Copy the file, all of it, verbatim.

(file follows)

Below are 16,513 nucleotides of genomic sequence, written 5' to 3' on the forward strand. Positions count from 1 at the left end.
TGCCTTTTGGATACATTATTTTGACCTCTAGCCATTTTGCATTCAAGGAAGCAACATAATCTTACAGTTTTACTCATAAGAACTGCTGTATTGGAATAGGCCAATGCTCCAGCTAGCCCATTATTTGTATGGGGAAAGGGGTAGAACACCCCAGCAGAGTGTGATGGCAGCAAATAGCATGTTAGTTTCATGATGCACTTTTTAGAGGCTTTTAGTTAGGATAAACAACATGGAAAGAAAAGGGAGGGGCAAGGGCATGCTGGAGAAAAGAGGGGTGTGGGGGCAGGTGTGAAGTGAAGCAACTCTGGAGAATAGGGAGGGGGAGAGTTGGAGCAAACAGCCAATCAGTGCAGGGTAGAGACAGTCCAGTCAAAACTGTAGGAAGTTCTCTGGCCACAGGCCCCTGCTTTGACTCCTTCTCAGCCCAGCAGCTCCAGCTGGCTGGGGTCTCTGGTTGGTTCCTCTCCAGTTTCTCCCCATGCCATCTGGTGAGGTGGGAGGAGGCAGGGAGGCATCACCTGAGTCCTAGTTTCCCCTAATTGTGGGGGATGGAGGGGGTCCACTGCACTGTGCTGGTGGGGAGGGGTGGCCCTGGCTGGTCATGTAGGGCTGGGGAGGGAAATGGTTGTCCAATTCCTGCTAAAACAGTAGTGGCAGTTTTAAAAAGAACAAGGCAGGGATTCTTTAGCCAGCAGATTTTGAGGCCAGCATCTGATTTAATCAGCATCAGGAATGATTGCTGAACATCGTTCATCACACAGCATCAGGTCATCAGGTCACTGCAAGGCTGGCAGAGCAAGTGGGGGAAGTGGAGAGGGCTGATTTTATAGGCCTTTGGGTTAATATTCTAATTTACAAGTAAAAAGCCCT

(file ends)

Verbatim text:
Below are 16,513 nucleotides of genomic sequence, written 5' to 3' on the forward strand. Positions count from 1 at the left end.
TGCCTTTTGGATACATTATTTTGACCTCTAGCCATTTTGCATTCAAGGAAGCAACATAATCTTACAGTTTTACTCATAAGAACTGCTGTATTGGAATAGGCCAATGCTCCAGCTAGCCCATTATTTGTATGGGGAAAGGGGTAGAACACCCCAGCAGAGTGTGATGGCAGCAAATAGCATGTTAGTTTCATGATGCACTTTTTAGAGGCTTTTAGTTAGGATAAACAACATGGAAAGAAAAGGGAGGGGCAAGGGCATGCTGGAGAAAAGAGGGGTGTGGGGGCAGGTGTGAAGTGAAGCAACTCTGGAGAATAGGGAGGGGGAGAGTTGGAGCAAACAGCCAATCAGTGCAGGGTAGAGACAGTCCAGTCAAAACTGTAGGAAGTTCTCTGGCCACAGGCCCCTGCTTTGACTCCTTCTCAGCCCAGCAGCTCCAGCTGGCTGGGGTCTCTGGTTGGTTCCTCTCCAGTTTCTCCCCATGCCATCTGGTGAGGTGGGAGGAGGCAGGGAGGCATCACCTGAGTCCTAGTTTCCCCTAATTGTGGGGGATGGAGGGGGTCCACTGCACTGTGCTGGTGGGGAGGGGTGGCCCTGGCTGGTCATGTAGGGCTGGGGAGGGAAATGGTTGTCCAATTCCTGCTAAAACAGTAGTGGCAGTTTTAAAAAGAACAAGGCAGGGATTCTTTAGCCAGCAGATTTTGAGGCCAGCATCTGATTTAATCAGCATCAGGAATGATTGCTGAACATCGTTCATCACACAGCATCAGGTCATCAGGTCACTGCAAGGCTGGCAGAGCAAGTGGGGGAAGTGGAGAGGGCTGATTTTATAGGCCTTTGGGTTAATATTCTAATTTACAAGTAAAAAGCCCT